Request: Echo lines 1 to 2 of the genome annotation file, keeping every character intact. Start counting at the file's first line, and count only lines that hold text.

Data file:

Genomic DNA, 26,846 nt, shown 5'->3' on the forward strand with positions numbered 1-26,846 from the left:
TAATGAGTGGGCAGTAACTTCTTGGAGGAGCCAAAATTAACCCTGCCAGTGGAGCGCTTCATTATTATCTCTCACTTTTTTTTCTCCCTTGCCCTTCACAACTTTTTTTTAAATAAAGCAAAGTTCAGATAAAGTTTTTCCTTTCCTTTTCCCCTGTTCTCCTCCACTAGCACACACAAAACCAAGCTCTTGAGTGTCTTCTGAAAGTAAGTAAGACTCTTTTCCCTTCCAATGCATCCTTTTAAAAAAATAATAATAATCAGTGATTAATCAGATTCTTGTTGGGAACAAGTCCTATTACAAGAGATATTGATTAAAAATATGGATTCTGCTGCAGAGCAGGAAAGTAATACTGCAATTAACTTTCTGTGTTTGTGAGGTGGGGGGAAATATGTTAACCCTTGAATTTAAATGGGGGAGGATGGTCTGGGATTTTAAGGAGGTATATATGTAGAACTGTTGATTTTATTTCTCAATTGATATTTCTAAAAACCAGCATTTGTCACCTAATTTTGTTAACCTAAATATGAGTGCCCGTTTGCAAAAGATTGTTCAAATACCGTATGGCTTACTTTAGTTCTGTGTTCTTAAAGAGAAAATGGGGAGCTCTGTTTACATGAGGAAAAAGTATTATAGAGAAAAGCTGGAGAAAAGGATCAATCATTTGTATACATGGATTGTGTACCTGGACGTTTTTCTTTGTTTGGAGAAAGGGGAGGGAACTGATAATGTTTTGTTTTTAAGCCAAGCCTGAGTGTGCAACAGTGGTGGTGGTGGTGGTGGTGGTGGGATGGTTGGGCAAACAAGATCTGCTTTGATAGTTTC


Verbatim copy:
Genomic DNA, 26,846 nt, shown 5'->3' on the forward strand with positions numbered 1-26,846 from the left:
TAATGAGTGGGCAGTAACTTCTTGGAGGAGCCAAAATTAACCCTGCCAGTGGAGCGCTTCATTATTATCTCTCACTTTTTTTTCTCCCTTGCCCTTCACAACTTTTTTTTAAATAAAGCAAAGTTCAGATAAAGTTTTTCCTTTCCTTTTCCCCTGTTCTCCTCCACTAGCACACACAAAACCAAGCTCTTGAGTGTCTTCTGAAAGTAAGTAAGACTCTTTTCCCTTCCAATGCATCCTTTTAAAAAAATAATAATAATCAGTGATTAATCAGATTCTTGTTGGGAACAAGTCCTATTACAAGAGATATTGATTAAAAATATGGATTCTGCTGCAGAGCAGGAAAGTAATACTGCAATTAACTTTCTGTGTTTGTGAGGTGGGGGGAAATATGTTAACCCTTGAATTTAAATGGGGGAGGATGGTCTGGGATTTTAAGGAGGTATATATGTAGAACTGTTGATTTTATTTCTCAATTGATATTTCTAAAAACCAGCATTTGTCACCTAATTTTGTTAACCTAAATATGAGTGCCCGTTTGCAAAAGATTGTTCAAATACCGTATGGCTTACTTTAGTTCTGTGTTCTTAAAGAGAAAATGGGGAGCTCTGTTTACATGAGGAAAAAGTATTATAGAGAAAAGCTGGAGAAAAGGATCAATCATTTGTATACATGGATTGTGTACCTGGACGTTTTTCTTTGTTTGGAGAAAGGGGAGGGAACTGATAATGTTTTGTTTTTAAGCCAAGCCTGAGTGTGCAACAGTGGTGGTGGTGGTGGTGGTGGTGGGATGGTTGGGCAAACAAGATCTGCTTTGATAGTTTC